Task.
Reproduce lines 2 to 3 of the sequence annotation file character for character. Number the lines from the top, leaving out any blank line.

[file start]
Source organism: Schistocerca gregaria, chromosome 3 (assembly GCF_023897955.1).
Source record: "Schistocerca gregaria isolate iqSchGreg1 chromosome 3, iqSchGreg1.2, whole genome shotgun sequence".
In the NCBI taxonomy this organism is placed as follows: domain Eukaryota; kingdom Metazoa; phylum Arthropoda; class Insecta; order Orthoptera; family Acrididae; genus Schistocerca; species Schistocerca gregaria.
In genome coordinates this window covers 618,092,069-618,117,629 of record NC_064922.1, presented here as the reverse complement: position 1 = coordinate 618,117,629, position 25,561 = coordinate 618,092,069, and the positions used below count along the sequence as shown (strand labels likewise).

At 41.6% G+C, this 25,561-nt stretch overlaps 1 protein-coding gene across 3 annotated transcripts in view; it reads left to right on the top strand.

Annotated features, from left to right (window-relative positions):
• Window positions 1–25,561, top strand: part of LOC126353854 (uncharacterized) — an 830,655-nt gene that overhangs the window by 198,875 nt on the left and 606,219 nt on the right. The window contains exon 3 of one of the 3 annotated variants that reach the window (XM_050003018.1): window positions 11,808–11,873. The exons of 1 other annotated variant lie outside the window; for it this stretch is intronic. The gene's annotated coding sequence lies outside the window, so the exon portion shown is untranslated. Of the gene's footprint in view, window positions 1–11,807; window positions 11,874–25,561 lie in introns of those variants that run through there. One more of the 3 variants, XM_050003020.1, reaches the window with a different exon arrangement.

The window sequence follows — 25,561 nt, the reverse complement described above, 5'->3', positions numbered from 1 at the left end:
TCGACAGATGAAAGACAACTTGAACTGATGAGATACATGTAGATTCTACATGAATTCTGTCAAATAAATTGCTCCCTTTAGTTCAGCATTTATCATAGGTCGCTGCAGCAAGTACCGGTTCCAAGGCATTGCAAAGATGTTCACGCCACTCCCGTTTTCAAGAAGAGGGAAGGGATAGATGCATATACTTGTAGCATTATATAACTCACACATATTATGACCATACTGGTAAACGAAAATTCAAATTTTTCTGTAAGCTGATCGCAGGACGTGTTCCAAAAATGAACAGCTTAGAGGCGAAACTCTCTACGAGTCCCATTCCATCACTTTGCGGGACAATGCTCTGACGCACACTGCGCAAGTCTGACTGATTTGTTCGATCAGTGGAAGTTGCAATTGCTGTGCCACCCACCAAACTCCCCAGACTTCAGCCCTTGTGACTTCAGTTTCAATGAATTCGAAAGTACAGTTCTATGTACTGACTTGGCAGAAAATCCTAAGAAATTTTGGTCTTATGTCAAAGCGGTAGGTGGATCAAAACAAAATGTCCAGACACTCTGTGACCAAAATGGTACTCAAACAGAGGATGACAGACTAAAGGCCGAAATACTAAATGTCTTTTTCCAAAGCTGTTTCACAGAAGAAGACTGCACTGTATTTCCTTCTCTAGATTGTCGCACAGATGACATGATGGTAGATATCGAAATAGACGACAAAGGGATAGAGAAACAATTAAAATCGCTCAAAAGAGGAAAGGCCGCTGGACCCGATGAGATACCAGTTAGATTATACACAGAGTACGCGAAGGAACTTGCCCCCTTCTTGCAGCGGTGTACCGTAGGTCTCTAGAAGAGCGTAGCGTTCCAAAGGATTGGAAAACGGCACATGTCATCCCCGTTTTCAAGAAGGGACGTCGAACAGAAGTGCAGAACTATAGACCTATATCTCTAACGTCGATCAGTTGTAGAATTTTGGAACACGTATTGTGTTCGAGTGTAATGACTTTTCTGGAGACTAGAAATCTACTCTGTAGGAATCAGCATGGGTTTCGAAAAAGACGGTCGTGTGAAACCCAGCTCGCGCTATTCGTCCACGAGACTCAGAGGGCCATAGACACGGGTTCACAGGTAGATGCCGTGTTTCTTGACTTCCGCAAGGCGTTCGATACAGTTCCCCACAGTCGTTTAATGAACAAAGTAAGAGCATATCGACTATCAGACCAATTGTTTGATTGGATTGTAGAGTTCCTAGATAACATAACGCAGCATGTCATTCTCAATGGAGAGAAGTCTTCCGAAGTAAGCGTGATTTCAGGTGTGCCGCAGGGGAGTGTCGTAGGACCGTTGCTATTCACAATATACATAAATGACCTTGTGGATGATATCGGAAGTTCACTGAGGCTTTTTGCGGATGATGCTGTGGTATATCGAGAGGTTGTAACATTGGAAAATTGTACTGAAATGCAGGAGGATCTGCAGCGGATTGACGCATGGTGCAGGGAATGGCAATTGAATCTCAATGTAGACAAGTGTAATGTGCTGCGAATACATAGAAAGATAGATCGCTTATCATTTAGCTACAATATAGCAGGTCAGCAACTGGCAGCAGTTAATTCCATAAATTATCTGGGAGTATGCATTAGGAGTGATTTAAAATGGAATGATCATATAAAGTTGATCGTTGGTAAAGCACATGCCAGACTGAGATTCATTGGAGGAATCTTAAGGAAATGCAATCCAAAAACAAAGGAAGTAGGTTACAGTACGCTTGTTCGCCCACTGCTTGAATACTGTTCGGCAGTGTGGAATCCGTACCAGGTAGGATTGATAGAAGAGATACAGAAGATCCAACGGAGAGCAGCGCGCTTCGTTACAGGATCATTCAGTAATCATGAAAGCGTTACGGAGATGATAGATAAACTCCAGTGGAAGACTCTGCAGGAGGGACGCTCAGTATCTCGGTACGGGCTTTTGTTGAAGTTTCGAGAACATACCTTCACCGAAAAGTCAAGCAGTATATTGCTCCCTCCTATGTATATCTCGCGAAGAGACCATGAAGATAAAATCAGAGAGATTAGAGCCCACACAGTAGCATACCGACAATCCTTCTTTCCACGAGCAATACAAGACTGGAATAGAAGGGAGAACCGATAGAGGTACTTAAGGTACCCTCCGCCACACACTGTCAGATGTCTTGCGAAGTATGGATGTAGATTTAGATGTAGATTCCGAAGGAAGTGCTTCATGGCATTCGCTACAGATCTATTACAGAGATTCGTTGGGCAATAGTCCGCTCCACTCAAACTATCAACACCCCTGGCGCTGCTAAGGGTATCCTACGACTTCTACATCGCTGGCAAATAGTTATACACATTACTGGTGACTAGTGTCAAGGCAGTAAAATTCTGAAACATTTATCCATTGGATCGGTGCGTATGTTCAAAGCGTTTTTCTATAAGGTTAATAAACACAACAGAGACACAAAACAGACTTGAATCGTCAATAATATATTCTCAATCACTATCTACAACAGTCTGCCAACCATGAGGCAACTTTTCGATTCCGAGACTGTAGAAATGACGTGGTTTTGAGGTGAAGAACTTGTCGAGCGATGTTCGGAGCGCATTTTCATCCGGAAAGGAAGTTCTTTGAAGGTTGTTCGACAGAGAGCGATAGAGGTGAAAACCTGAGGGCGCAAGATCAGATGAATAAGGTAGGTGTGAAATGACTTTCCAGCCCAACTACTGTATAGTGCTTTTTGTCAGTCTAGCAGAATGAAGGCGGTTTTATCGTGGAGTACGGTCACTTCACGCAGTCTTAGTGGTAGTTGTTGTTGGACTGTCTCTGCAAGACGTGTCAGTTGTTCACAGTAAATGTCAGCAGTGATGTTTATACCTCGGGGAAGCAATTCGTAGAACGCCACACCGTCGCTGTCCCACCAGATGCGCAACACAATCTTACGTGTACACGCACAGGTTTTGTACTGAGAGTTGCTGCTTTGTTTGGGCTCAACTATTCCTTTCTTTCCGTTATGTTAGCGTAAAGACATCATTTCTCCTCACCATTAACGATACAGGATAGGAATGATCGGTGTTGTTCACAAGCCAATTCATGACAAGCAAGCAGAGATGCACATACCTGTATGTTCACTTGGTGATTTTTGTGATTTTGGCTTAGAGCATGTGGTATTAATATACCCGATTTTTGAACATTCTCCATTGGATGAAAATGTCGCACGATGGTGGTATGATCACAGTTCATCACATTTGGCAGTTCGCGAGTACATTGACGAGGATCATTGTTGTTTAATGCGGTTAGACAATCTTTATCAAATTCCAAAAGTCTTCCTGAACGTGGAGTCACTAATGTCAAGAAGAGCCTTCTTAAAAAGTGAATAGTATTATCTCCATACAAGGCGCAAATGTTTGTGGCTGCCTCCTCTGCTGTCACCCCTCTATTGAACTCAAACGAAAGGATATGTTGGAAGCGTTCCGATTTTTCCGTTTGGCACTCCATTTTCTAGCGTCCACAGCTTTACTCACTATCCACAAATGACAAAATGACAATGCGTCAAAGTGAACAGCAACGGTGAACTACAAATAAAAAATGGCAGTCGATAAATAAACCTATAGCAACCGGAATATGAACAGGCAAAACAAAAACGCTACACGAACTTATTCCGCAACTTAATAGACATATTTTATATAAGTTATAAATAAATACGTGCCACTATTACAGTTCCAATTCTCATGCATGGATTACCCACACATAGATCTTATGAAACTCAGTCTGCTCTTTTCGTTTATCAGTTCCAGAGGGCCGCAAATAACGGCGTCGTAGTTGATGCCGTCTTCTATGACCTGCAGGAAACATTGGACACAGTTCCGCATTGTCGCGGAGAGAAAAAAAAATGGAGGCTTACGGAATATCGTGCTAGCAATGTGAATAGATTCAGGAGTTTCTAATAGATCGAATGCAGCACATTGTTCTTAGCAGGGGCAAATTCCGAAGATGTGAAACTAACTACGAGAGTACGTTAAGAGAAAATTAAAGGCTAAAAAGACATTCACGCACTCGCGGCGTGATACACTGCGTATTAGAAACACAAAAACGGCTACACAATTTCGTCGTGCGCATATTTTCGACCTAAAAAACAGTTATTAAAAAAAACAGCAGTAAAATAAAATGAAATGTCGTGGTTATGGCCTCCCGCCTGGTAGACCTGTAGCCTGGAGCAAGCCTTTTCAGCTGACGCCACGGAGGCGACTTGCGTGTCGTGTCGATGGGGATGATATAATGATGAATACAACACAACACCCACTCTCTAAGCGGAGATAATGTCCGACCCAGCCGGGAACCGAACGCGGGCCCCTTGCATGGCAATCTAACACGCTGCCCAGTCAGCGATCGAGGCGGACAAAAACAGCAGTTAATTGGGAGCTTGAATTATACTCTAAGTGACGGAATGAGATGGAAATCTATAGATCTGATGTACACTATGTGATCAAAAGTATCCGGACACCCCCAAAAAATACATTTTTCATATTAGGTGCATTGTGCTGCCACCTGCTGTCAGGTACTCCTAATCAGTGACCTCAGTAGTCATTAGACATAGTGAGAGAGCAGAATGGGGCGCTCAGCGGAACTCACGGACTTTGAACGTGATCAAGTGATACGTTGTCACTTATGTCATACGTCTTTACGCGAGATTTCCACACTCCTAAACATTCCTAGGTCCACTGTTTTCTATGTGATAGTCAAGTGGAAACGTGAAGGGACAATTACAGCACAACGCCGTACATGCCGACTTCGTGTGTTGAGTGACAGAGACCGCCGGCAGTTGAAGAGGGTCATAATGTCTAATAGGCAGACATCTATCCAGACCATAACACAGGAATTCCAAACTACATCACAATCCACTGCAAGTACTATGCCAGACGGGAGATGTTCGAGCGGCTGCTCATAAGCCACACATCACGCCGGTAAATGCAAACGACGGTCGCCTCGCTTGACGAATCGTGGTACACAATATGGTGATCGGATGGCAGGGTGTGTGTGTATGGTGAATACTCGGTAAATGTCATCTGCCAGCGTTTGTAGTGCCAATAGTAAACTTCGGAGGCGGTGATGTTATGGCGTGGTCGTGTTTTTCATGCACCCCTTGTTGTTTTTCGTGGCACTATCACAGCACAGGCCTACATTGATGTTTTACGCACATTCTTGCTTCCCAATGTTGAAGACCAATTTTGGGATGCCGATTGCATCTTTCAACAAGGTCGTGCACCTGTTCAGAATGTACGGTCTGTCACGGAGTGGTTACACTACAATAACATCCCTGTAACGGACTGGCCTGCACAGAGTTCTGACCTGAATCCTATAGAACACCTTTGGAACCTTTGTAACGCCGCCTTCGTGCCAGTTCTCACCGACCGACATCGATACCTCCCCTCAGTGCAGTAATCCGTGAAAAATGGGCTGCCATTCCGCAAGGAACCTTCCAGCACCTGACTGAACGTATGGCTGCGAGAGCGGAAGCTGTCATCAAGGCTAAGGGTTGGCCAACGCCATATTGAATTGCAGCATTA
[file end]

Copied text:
Source record: "Schistocerca gregaria isolate iqSchGreg1 chromosome 3, iqSchGreg1.2, whole genome shotgun sequence".
In the NCBI taxonomy this organism is placed as follows: domain Eukaryota; kingdom Metazoa; phylum Arthropoda; class Insecta; order Orthoptera; family Acrididae; genus Schistocerca; species Schistocerca gregaria.